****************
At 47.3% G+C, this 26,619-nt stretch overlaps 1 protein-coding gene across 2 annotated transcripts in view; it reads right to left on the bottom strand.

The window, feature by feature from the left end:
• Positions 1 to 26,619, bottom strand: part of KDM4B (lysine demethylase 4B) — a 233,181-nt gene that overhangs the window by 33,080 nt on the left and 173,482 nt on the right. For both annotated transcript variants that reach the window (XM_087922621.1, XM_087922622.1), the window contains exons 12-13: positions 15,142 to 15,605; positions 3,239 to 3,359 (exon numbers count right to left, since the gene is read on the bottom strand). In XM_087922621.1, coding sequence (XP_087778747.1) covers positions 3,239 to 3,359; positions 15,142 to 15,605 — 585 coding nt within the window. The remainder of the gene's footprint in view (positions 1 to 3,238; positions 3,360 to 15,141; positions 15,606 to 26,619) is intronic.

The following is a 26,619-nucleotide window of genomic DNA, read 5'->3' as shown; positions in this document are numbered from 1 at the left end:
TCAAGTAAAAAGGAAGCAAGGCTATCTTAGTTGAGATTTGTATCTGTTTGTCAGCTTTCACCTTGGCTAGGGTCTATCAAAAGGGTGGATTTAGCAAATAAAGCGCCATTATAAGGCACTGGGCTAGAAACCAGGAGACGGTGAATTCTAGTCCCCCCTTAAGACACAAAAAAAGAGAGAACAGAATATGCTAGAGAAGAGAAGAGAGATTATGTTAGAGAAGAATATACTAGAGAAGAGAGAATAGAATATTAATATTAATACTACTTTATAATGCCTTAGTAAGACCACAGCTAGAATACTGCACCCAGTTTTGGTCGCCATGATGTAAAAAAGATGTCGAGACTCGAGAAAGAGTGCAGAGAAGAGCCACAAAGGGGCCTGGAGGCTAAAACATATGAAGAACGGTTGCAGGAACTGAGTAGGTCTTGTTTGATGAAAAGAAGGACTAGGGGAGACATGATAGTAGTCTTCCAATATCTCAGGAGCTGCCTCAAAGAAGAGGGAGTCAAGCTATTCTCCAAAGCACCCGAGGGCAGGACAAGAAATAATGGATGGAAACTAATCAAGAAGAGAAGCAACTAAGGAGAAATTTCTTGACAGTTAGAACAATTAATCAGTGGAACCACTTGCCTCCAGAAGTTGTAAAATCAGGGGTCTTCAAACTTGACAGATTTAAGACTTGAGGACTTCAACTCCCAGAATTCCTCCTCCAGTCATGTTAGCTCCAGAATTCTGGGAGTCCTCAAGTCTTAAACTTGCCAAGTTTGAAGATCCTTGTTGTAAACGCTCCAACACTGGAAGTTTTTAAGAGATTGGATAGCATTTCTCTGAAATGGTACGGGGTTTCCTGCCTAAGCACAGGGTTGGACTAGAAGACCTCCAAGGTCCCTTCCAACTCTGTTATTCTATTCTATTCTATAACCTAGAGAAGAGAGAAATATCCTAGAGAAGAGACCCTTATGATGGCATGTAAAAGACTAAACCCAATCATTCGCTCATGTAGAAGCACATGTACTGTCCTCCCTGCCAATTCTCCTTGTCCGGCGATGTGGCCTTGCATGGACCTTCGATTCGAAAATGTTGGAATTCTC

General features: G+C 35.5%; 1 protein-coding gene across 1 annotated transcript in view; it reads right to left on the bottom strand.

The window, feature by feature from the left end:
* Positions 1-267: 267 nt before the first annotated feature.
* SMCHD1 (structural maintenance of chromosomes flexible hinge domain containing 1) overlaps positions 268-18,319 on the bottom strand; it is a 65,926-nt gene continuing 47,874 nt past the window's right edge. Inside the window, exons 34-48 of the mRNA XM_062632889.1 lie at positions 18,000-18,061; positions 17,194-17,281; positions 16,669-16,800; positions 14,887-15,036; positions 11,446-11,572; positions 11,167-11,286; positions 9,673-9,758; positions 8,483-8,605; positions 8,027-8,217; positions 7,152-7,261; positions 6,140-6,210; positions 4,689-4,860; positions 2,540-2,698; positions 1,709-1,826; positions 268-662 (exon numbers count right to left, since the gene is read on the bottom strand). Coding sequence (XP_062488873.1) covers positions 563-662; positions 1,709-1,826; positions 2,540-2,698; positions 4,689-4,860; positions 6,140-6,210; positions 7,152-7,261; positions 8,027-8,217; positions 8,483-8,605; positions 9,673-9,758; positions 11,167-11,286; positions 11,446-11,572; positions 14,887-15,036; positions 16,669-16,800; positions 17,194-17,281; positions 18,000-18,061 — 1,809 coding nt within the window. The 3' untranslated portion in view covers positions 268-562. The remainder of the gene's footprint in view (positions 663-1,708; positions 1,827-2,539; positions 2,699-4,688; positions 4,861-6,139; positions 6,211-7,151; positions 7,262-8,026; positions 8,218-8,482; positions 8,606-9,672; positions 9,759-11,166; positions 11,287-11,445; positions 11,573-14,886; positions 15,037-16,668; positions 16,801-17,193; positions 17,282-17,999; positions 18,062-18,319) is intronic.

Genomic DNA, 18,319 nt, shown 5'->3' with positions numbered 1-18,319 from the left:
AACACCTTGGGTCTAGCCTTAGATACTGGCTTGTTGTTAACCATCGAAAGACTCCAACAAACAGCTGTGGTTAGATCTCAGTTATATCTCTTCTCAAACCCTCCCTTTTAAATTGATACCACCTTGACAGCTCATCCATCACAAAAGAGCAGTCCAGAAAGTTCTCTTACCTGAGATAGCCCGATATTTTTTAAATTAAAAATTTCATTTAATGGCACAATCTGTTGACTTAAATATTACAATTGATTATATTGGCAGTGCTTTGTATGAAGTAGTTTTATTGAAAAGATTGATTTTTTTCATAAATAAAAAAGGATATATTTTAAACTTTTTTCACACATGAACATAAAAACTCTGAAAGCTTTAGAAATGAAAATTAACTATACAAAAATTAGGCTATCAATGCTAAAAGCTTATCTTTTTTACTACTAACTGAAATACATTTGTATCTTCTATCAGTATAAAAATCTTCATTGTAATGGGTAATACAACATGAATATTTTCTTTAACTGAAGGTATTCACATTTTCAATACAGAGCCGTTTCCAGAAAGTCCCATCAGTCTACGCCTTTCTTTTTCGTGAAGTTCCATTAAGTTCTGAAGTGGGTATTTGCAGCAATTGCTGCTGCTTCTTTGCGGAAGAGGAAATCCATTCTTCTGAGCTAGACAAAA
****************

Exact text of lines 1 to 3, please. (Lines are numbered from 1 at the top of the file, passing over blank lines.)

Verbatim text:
At 47.3% G+C, this 26,619-nt stretch overlaps 1 protein-coding gene across 2 annotated transcripts in view; it reads right to left on the bottom strand.

The window, feature by feature from the left end:
• Positions 1 to 26,619, bottom strand: part of KDM4B (lysine demethylase 4B) — a 233,181-nt gene that overhangs the window by 33,080 nt on the left and 173,482 nt on the right. For both annotated transcript variants that reach the window (XM_087922621.1, XM_087922622.1), the window contains exons 12-13: positions 15,142 to 15,605; positions 3,239 to 3,359 (exon numbers count right to left, since the gene is read on the bottom strand). In XM_087922621.1, coding sequence (XP_087778747.1) covers positions 3,239 to 3,359; positions 15,142 to 15,605 — 585 coding nt within the window. The remainder of the gene's footprint in view (positions 1 to 3,238; positions 3,360 to 15,141; positions 15,606 to 26,619) is intronic.